A summary by Mike Cladingbowl, National Director, Schools.
Earlier this year, I wrote about why inspectors observe lessons and how they evaluate teaching in schools. I hope it helped to clarify what inspectors do and why. If you have not seen it, then you can read it here: www.ofsted.gov.uk/resources/140050
Like many others, I have strong views about inspection and the role of inspector observation in it. I believe, for example, that inspectors must always visit classrooms and see teachers and children working. Classrooms, after all, are where the main business of a school is transacted. It is also important to remember that we can give a different grade for teaching than we do for overall achievement, particularly where a school is improving but test or examination results have not caught up.
But none of this means that inspectors need to ascribe a numerical grade to the teaching they see in each classroom they visit. Nor does it mean aggregating individual teaching grades to arrive at an overall view of teaching. Far from it. Evaluating teaching in a school should include looking across a range of children’s work, establishing how well children acquire knowledge, understanding the teachers’ own views, observing direct practice, and checking on the views of children and parents.
Although I hope all this is now better understood by schools than it was, I am still concerned that ineffective and unnecessary lesson observation is going on in too many of our schools. 
I won’t pretend that some of this is not the result of Ofsted inspection. But when I speak to headteachers I am adamant that it is for them to decide how to assess teaching – and what style of teaching they want – in their school. It’s not for Ofsted or anyone else to do that. I am equally adamant that neither schools nor individuals should use inspection to justify their own particular view. Too often, teachers tell me that teaching is evaluated narrowly or they are told to plan lessons in a particular way, or even to adopt a specific way of teaching, because ‘that’s what Ofsted wants’. Well, it usually isn’t.
I know there are a few out there who continue to peddle this myth of ‘that’s what Ofsted wants’. But teachers and schools must be allowed to teach as they see fit. After all, they know what works for them and what works for their children. Teaching has always been a responsible profession, which is why children are entrusted to teachers, and they should be able to exercise their craft without undue intervention.
So inspection should take a pragmatic view. Teachers should be encouraged to adopt the methods that work best for their children. It’s equally unhelpful in my view to advocate traditional methods only as it is to favour only progressive ones. Traditional versus progressive, false dichotomies or otherwise, might make for an interesting debate when it’s underpinned by evidence but in most classrooms teachers do a bit of both these days. Put another way, children need facts but also need to develop the skills to use those facts.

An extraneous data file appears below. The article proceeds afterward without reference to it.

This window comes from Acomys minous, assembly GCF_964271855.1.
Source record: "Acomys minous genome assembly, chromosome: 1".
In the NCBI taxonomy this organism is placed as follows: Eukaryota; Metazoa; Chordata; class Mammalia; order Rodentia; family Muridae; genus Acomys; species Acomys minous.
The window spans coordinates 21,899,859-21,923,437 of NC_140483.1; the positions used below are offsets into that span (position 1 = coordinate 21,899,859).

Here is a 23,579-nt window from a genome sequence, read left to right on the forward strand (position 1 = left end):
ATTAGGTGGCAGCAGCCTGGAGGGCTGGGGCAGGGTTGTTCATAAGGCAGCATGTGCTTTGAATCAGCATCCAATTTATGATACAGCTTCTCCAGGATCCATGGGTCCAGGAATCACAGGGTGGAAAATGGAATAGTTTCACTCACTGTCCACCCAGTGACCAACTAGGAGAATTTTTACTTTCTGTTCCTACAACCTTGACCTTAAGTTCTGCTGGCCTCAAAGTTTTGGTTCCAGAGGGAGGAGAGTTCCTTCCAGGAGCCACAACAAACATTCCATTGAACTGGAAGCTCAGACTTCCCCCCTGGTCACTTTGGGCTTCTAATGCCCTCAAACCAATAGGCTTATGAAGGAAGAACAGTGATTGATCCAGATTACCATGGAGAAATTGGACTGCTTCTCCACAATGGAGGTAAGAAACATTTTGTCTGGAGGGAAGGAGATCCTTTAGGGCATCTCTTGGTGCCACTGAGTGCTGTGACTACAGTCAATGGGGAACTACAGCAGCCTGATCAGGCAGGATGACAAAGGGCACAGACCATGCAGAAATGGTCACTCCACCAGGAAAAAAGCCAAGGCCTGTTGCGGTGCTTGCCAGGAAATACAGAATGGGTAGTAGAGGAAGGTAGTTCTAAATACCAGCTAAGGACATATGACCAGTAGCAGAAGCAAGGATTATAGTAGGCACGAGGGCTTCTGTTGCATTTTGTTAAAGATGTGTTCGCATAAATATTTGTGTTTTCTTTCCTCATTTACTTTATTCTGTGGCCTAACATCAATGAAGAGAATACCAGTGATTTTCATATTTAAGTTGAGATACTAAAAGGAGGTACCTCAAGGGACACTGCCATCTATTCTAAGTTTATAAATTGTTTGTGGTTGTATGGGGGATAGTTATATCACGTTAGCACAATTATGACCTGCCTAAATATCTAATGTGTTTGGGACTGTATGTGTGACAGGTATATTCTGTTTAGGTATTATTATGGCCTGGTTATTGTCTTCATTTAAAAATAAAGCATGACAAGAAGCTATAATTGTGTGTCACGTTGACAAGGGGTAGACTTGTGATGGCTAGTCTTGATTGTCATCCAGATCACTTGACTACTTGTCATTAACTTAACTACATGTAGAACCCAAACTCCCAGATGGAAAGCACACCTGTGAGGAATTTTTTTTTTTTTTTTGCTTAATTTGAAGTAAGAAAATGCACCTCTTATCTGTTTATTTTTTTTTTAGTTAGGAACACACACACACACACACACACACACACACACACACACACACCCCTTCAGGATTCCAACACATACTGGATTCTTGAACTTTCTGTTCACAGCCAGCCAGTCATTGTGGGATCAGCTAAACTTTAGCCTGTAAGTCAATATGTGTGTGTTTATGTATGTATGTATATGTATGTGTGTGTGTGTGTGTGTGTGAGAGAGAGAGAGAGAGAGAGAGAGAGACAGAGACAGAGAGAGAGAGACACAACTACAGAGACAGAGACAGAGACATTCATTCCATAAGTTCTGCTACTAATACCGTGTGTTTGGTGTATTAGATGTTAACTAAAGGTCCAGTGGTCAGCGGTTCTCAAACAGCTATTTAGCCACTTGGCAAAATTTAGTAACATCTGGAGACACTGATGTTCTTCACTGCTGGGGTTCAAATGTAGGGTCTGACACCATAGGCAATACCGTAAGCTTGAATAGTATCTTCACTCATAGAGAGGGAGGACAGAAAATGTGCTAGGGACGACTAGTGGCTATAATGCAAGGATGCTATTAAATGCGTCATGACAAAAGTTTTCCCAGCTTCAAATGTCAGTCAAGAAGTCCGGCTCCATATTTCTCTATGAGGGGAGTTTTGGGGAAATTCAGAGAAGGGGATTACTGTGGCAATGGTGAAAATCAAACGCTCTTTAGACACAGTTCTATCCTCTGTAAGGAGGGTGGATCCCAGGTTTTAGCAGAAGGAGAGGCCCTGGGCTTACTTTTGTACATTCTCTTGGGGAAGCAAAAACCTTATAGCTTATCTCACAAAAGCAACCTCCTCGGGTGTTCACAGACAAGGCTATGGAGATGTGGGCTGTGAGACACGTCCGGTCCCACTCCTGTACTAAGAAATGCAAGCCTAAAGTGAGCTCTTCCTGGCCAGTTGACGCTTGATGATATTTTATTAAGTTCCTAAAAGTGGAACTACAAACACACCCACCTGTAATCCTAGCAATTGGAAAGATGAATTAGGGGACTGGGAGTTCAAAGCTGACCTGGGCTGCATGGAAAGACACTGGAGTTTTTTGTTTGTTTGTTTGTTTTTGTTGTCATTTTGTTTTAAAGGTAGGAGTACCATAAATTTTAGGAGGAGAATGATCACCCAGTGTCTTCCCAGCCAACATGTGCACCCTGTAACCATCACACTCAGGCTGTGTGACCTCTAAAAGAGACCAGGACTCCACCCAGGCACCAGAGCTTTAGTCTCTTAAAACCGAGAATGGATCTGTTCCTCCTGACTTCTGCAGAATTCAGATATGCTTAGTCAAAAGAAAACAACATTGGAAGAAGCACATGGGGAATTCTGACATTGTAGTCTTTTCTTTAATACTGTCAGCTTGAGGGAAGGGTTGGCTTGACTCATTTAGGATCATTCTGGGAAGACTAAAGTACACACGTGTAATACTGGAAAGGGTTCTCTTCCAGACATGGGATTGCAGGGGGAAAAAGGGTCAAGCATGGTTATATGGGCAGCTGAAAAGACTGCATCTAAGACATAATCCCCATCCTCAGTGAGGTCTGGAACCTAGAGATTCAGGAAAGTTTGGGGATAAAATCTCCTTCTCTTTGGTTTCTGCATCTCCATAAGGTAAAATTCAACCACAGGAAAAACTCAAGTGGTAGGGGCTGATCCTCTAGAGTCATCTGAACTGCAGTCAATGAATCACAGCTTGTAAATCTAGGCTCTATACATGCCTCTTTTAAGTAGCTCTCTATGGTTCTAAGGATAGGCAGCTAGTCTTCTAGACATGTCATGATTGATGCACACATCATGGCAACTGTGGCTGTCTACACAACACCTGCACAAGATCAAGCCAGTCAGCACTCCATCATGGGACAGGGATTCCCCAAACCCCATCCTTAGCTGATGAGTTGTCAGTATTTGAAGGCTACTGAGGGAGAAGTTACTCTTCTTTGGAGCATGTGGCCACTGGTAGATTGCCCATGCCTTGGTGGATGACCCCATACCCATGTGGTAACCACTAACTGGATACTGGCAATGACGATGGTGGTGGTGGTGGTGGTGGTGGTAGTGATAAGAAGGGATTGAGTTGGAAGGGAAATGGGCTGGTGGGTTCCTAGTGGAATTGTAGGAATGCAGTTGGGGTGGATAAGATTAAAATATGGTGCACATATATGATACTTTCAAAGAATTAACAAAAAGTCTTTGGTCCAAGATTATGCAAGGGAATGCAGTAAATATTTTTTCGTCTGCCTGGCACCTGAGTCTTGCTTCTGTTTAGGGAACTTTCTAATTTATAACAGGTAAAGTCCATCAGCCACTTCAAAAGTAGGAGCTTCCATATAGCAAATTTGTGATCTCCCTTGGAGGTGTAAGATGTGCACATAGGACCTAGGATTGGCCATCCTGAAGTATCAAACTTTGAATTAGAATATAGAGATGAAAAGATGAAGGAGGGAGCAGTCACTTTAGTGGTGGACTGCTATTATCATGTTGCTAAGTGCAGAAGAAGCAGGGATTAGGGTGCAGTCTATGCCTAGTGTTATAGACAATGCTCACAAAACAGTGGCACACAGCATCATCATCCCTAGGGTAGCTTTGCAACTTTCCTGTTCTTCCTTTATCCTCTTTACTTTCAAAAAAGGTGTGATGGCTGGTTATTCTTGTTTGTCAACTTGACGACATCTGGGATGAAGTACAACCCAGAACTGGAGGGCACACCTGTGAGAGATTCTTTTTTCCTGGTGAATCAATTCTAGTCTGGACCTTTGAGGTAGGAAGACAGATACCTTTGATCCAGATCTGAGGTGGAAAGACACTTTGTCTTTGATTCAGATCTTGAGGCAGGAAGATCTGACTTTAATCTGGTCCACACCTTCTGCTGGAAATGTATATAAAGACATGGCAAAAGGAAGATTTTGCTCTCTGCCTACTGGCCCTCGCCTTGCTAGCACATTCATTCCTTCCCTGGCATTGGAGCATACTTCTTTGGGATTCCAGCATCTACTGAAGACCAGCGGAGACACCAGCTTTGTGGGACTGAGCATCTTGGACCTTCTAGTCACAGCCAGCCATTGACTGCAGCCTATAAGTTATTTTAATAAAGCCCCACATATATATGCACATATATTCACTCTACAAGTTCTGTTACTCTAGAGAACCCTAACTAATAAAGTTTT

So what has any of this to do with grading teaching in individual lessons? I think the time has come to try something different. While I am confident that most inspectors have got the message, I fear it is not yet established firmly enough in schools. I suspect that many in the profession still think that teaching can be assessed well by observing, episodically, a few aspects of an individual’s work for only a short period of time.

Why stop grading lessons?

So in a pilot from 9 June 2014 onwards, across the Midlands region, inspectors will not be grading lessons for teaching on each individual lesson observation form. Instead, they will record their observations about what is going well, and what is going less well, and use this to feed back to teachers (if teachers want this) or even groups of teachers. But inspectors will not feed back a specific teaching grade or use grades to arrive at an overall judgement. 
They will summarise the strengths and weaknesses of the teaching they encounter, along with plentiful other evidence from the scrutiny of books, discussions with teachers and children, the school’s own view of teaching and so on. Taken together, this will provide a catalyst for discussion and allow inspectors to form a view about teaching overall.
I also want the range of comments made about teaching by inspectors and by those in schools to widen. Like others, I don’t favour individual lesson check-lists that are aligned to specific behaviours. This does little to encourage good teachers or increase professional reflection on what is effective practice.
Of course, inspectors and schools do focus on many of the right things when they look at teaching – for example is the work hard enough and do the children work hard at it?  But comment on teaching is often focused on the same issues – the length of the introduction, the activities set, the match to the needs of children, the quality of questioning and comment on the marking of books. In some instances, it can focus on explaining grading lessons  rather than adding fresh insight.
What about teachers’ subject knowledge, the children’s sense of routine, the ability to turn direction mid-sentence, a common sense approach to differentiation, the sense of humour, the infectiousness of the explanation? I see too little of this kind of comment about teaching. I hope we see more reporting of it during the pilot.
None of this runs contrary to the key inspection guidance available to inspectors. Nor will it give preferment to schools where the new approach is tried out. But I do hope it will lead to better inspection and more good teaching in schools.


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